Department considers ‘pros and cons’ of not permitting vets to sell medicines

Officials at the Department of Agriculture, Food and the Marine are weighing up the “pros and cons” of changing veterinary rules to only allow vets prescribe medicines, but not sell them.

Speaking at a sitting of the Joint Oireachtas Committee on Agriculture, Food and the Marine yesterday (Tuesday, February 9), Colm Forde, the department official in charge of veterinary medicines, said that such a model was one of several possibilities that were recommended by the Anti-parasitic Resistance Stakeholders Group.

The group was established to address challenges that might arise from a EU regulation requiring veterinary medicines – previously considered routine – to be prescribed from January 2022.

Towards the end of last year, as this fact became a topic of conversation, it gave rise to concern that it would reduce price competition in the veterinary medicine sector, concentrating the trade of veterinary medicine in the hands of veterinary practitioners and freezing out licensed merchants and others retailers.

Speaking at the committee meeting yesterday in response to a question from Fine Gael senator Tim Lombard, Forde said that the stakeholders group – consisting of licenced merchants, pharmacists and co-op organisations – had recommended, among several other things, not permitting vets to sell medicines, but only to prescribe them.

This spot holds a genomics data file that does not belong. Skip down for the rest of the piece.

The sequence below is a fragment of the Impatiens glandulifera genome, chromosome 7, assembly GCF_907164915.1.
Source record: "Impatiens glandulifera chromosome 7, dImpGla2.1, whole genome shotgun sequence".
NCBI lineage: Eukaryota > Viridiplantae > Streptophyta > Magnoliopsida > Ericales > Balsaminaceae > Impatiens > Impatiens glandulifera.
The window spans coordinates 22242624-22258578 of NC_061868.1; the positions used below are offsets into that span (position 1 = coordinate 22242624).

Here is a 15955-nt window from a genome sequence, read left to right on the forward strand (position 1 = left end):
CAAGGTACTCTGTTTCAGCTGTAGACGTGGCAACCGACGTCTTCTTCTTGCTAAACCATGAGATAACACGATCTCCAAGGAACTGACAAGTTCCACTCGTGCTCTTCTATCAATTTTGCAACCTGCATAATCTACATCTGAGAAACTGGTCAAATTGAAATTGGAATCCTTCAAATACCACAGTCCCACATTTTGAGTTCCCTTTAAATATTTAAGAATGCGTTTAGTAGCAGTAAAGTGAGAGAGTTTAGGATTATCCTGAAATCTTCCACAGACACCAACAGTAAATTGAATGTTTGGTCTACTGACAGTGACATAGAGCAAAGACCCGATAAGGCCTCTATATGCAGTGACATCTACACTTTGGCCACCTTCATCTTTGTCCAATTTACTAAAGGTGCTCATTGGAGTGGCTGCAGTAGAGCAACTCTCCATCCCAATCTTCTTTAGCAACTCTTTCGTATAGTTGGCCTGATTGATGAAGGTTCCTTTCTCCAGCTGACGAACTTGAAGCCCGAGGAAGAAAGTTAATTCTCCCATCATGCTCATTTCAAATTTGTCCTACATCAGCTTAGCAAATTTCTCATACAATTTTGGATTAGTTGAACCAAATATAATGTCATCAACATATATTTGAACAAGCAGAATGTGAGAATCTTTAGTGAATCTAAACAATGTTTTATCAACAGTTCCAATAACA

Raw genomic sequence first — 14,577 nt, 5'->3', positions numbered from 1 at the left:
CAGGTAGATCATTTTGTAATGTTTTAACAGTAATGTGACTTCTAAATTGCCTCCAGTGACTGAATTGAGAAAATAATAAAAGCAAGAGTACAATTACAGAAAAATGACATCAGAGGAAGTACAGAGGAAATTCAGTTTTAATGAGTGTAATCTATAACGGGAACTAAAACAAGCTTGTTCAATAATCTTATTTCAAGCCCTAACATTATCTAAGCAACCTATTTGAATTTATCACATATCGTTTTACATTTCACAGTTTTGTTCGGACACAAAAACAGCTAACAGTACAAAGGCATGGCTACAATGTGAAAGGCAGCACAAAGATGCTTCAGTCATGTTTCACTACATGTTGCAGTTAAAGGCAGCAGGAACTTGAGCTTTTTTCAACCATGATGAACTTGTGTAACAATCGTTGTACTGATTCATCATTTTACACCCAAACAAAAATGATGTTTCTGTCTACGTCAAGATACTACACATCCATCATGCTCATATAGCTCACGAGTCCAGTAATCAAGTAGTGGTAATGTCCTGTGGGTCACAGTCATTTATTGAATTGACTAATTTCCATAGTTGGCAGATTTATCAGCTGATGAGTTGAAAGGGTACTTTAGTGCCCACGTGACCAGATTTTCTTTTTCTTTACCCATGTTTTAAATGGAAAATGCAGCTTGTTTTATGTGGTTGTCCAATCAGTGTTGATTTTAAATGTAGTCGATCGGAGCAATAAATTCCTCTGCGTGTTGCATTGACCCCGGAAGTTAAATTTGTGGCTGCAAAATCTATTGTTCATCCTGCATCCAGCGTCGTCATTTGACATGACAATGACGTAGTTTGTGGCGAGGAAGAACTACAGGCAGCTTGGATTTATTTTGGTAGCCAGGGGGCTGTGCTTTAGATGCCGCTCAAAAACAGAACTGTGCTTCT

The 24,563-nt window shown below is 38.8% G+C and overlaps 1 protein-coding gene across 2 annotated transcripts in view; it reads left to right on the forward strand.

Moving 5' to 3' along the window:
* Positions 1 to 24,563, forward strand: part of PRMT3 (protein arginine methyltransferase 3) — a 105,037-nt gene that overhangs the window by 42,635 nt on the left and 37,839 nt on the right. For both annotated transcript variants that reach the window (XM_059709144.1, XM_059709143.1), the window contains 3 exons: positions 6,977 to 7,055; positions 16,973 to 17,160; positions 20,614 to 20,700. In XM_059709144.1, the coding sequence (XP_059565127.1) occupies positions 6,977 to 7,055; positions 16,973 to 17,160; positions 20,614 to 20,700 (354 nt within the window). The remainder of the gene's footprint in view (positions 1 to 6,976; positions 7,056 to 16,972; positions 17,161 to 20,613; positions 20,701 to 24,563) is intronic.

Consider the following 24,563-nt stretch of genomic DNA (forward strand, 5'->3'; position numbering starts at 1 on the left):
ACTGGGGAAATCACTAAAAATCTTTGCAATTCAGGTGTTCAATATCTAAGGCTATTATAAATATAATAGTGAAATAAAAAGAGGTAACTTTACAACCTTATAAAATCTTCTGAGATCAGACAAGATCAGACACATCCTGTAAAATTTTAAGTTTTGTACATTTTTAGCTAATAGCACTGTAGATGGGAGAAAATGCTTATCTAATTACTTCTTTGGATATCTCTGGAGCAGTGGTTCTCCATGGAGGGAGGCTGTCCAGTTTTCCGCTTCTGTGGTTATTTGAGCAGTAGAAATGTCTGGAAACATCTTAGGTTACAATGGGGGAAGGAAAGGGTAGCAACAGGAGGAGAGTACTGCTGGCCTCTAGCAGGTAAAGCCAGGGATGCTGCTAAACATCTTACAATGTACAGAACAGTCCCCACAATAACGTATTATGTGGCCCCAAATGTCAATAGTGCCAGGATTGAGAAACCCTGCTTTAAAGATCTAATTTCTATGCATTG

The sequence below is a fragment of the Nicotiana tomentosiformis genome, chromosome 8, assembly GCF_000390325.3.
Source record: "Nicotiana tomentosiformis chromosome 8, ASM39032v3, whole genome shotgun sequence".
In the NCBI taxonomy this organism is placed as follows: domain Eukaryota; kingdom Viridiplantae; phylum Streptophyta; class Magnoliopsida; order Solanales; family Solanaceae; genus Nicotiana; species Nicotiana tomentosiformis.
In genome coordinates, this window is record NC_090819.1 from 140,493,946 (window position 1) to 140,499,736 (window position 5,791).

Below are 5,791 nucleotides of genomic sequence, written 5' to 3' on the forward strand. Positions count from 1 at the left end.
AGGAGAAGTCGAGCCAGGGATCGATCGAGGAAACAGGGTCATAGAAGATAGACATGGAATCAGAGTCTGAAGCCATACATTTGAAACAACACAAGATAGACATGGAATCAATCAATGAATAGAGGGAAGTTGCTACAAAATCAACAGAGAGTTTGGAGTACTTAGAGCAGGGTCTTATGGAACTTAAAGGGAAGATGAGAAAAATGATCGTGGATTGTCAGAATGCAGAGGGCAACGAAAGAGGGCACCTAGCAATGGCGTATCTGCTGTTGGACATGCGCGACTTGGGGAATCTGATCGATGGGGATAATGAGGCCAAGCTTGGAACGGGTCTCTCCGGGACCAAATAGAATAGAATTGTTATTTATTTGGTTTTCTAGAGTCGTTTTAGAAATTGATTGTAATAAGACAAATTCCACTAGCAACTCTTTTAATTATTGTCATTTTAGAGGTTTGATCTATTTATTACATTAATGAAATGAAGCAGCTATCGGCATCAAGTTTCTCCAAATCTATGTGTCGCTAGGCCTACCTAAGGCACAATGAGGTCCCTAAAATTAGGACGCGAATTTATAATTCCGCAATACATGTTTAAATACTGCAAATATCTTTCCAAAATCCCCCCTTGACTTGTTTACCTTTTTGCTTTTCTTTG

“One of the issues that some of our stakeholders highlighted was that if all of these medicines are now going to require prescription, then the best way of ensuring a competitive supply chain is if we break the link between prescribing and dispensing,” Forde told the committee.

So we committed to examining that as part of the Anti-parasitic Resistance Stakeholders Group. Some countries don’t allow vets to sell the medicines, they only allow them to prescribe them, so we said we would examine that.

He stressed, though, that this was only one of 46 actions that were undertaken as the part of the stakeholders group’s action plan, and that it was part of a broader consultation with stakeholders.

Senator Lombard noted that such a model would be similar to human medication, whereby a GP makes a prescription and a pharmacy provides the medicine. Forde agrees with this description, while again reiterating that it this model was not developed as a policy that could be rolled-out at this point.


Technically, all veterinary medicines have required prescriptions in the EU since the early 2000s. However, Ireland had been availing of a derogation under this regulation that allowed veterinary medicines to be sold without prescription for use on food-producing animals, if the use of that medicine did not present a risk to human health.

However, this is set to change on foot of a 2019 report by the Health Products Regulatory Authority (HPRA), which found that, due to increasing levels of resistance to anti-parasitic medicine in food-producing animals, Ireland no longer meets the criteria to avail of the derogation.

The derogation is due to cease effect in January 2022, at which point a range of veterinary medicines that can now be got without prescriptions will then require them.